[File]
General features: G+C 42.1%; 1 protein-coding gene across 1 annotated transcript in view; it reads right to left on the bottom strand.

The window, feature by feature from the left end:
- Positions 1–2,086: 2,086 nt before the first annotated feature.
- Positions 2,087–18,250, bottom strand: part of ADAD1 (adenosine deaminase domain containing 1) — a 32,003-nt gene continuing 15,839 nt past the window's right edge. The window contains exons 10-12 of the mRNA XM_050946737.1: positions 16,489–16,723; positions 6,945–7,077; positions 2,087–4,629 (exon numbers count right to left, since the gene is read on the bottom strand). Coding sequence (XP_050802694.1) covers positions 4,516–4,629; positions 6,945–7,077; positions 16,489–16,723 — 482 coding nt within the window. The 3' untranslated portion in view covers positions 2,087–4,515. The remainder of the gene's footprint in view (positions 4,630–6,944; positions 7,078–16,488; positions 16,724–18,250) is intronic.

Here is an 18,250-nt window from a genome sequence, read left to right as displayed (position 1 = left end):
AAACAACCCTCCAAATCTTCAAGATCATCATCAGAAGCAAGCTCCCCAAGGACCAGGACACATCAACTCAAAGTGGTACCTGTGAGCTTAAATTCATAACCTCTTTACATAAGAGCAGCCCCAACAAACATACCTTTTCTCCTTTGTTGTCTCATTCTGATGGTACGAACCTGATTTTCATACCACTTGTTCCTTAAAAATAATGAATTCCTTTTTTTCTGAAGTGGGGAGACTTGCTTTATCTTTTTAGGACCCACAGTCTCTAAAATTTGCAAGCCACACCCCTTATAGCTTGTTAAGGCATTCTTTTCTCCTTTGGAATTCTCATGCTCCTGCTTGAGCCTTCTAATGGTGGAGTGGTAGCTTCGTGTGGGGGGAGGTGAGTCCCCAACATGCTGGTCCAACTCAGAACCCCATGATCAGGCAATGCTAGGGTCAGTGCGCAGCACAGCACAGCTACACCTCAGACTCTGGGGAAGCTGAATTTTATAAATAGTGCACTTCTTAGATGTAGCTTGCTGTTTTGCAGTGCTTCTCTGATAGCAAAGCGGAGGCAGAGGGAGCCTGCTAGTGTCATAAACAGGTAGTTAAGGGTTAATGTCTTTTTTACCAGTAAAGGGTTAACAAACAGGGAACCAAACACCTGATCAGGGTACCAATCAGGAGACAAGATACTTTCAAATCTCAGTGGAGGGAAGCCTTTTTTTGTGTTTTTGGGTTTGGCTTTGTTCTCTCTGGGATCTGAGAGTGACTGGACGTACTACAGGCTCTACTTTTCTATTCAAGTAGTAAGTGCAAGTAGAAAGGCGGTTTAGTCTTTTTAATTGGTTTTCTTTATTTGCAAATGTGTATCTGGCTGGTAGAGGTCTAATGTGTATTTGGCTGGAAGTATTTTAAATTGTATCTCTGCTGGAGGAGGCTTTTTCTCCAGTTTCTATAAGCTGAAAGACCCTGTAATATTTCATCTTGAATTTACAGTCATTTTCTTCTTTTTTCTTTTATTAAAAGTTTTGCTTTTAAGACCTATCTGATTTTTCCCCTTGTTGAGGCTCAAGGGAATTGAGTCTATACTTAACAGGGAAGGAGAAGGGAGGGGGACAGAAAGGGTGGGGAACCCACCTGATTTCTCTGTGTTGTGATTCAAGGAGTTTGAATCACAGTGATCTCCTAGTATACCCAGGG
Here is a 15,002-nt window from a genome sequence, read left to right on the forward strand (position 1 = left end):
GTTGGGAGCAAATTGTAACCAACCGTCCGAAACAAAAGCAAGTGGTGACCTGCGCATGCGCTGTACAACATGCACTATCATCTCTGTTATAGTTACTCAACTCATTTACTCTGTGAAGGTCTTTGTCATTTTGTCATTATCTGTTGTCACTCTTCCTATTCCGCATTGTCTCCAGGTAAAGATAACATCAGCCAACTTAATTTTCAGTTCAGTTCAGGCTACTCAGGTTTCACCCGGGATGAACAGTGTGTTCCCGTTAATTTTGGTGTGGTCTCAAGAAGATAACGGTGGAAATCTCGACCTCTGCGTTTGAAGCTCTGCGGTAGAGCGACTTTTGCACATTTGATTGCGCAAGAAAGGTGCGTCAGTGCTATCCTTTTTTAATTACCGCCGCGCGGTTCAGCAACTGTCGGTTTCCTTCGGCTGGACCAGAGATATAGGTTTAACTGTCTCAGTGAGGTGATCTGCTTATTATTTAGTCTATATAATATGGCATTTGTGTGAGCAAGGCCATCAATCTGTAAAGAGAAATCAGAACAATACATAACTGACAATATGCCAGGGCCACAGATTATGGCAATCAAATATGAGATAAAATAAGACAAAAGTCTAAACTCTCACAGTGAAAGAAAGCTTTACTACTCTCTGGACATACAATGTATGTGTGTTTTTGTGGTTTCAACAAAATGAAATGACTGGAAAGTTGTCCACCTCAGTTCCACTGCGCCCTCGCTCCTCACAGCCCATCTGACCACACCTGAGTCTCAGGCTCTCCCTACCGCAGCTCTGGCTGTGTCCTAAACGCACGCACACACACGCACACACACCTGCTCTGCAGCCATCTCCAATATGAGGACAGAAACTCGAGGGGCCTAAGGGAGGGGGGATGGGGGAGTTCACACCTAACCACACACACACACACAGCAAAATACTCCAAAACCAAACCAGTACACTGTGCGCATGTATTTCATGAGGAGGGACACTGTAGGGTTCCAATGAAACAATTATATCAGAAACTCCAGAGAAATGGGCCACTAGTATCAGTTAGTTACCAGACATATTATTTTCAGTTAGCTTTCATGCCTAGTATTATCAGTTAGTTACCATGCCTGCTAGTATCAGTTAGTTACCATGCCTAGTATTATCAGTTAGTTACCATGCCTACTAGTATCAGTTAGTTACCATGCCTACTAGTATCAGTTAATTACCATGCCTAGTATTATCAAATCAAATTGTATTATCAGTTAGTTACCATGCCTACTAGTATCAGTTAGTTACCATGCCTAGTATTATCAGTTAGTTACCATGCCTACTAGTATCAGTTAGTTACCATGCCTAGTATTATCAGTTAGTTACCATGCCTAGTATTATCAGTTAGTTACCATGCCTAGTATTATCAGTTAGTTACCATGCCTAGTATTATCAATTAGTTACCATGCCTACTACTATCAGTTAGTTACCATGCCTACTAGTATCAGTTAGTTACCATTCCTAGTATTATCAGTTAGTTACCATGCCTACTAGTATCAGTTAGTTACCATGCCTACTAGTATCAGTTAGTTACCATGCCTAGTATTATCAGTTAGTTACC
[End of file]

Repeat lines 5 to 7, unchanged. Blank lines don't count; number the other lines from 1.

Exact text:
Here is an 18,250-nt window from a genome sequence, read left to right as displayed (position 1 = left end):
AAACAACCCTCCAAATCTTCAAGATCATCATCAGAAGCAAGCTCCCCAAGGACCAGGACACATCAACTCAAAGTGGTACCTGTGAGCTTAAATTCATAACCTCTTTACATAAGAGCAGCCCCAACAAACATACCTTTTCTCCTTTGTTGTCTCATTCTGATGGTACGAACCTGATTTTCATACCACTTGTTCCTTAAAAATAATGAATTCCTTTTTTTCTGAAGTGGGGAGACTTGCTTTATCTTTTTAGGACCCACAGTCTCTAAAATTTGCAAGCCACACCCCTTATAGCTTGTTAAGGCATTCTTTTCTCCTTTGGAATTCTCATGCTCCTGCTTGAGCCTTCTAATGGTGGAGTGGTAGCTTCGTGTGGGGGGAGGTGAGTCCCCAACATGCTGGTCCAACTCAGAACCCCATGATCAGGCAATGCTAGGGTCAGTGCGCAGCACAGCACAGCTACACCTCAGACTCTGGGGAAGCTGAATTTTATAAATAGTGCACTTCTTAGATGTAGCTTGCTGTTTTGCAGTGCTTCTCTGATAGCAAAGCGGAGGCAGAGGGAGCCTGCTAGTGTCATAAACAGGTAGTTAAGGGTTAATGTCTTTTTTACCAGTAAAGGGTTAACAAACAGGGAACCAAACACCTGATCAGGGTACCAATCAGGAGACAAGATACTTTCAAATCTCAGTGGAGGGAAGCCTTTTTTTGTGTTTTTGGGTTTGGCTTTGTTCTCTCTGGGATCTGAGAGTGACTGGACGTACTACAGGCTCTACTTTTCTATTCAAGTAGTAAGTGCAAGTAGAAAGGCGGTTTAGTCTTTTTAATTGGTTTTCTTTATTTGCAAATGTGTATCTGGCTGGTAGAGGTCTAATGTGTATTTGGCTGGAAGTATTTTAAATTGTATCTCTGCTGGAGGAGGCTTTTTCTCCAGTTTCTATAAGCTGAAAGACCCTGTAATATTTCATCTTGAATTTACAGTCATTTTCTTCTTTTTTCTTTTATTAAAAGTTTTGCTTTTAAGACCTATCTGATTTTTCCCCTTGTTGAGGCTCAAGGGAATTGAGTCTATACTTAACAGGGAAGGAGAAGGGAGGGGGACAGAAAGGGTGGGGAACCCACCTGATTTCTCTGTGTTGTGATTCAAGGAGTTTGAATCACAGTGATCTCCTAGTATACCCAGGG
Here is a 15,002-nt window from a genome sequence, read left to right on the forward strand (position 1 = left end):